Stem cell breast reconstruction appears promising

Associated Press
Published December 16, 2007

SAN ANTONIO, Texas - For the first time, doctors have used stem cells from liposuctioned fat to fix breast defects in women who have had cancerous lumps removed.

The approach is still experimental, but it holds promise for millions of women left with cratered areas and breasts that look very different from each other after cancer surgery. It also might be a way to augment healthy breasts without using artificial implants.

So far, it has only been tested on about two dozen women in a study in Japan. But doctors in the United States say it has great potential.

"This is a pretty exciting topic right now in plastic surgery," said Dr. Karol Gutowski of the University of Wisconsin at Madison. "There are people all over the country working on this."

The Japanese study was reported Saturday at the San Antonio Breast Cancer Symposium. The company that developed the treatment, Cytori Therapeutics of San Diego, plans larger studies in Europe and Japan next year.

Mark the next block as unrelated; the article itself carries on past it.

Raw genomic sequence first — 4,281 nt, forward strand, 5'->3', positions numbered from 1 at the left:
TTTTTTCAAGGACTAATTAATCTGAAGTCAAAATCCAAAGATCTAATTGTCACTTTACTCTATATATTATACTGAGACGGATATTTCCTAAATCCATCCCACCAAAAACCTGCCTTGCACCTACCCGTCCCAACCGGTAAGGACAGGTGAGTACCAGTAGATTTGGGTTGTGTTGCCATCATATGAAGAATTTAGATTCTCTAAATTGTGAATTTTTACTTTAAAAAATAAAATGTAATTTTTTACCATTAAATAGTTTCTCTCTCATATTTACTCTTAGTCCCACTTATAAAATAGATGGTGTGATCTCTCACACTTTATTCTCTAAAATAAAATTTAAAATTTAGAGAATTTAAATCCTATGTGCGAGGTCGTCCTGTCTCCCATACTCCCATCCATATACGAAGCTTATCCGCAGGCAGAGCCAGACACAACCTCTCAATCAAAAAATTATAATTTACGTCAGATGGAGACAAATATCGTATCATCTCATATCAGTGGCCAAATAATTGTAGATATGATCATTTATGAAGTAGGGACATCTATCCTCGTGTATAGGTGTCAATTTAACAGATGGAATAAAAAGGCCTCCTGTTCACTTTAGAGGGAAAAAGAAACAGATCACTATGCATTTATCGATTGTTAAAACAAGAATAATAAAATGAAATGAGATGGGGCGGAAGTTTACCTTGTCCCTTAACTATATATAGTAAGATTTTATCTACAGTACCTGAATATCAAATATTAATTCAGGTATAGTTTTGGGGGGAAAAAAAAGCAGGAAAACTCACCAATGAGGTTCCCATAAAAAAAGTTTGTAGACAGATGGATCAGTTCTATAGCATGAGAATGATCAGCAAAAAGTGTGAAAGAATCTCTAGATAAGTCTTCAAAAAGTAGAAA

More than 100,000 women have lumps removed each year in the United States. These operations, lumpectomies, often are done instead of mastectomies, which take the whole breast. But they often leave deformities because as much as a third of a woman's breast may be removed.

"It's almost a euphemism" to call it a lumpectomy, said Dr. Sydney Coleman, a plastic surgeon at New York University who has consulted for Cytori and is interested in the stem cell approach.

The defect "initially may not be as noticeable" but it often gets worse, especially if the woman also has radiation treatment, said Dr. Sameer Patel, a reconstructive surgeon at Fox Chase Cancer Center in Philadelphia.

"There's a growing push to try to involve the plastic surgeon particularly for this reason - to try to avoid a defect," but once one develops, options to repair it are limited, Patel said.

The implants sold today are for reconstructing breasts after mastectomies. They aren't designed to fix odd-shaped deformities from lumpectomies or radiation.

The treatment is expected to cost $3,000 to $5,000, said Cytori's president, Dr. Mark Hedrick.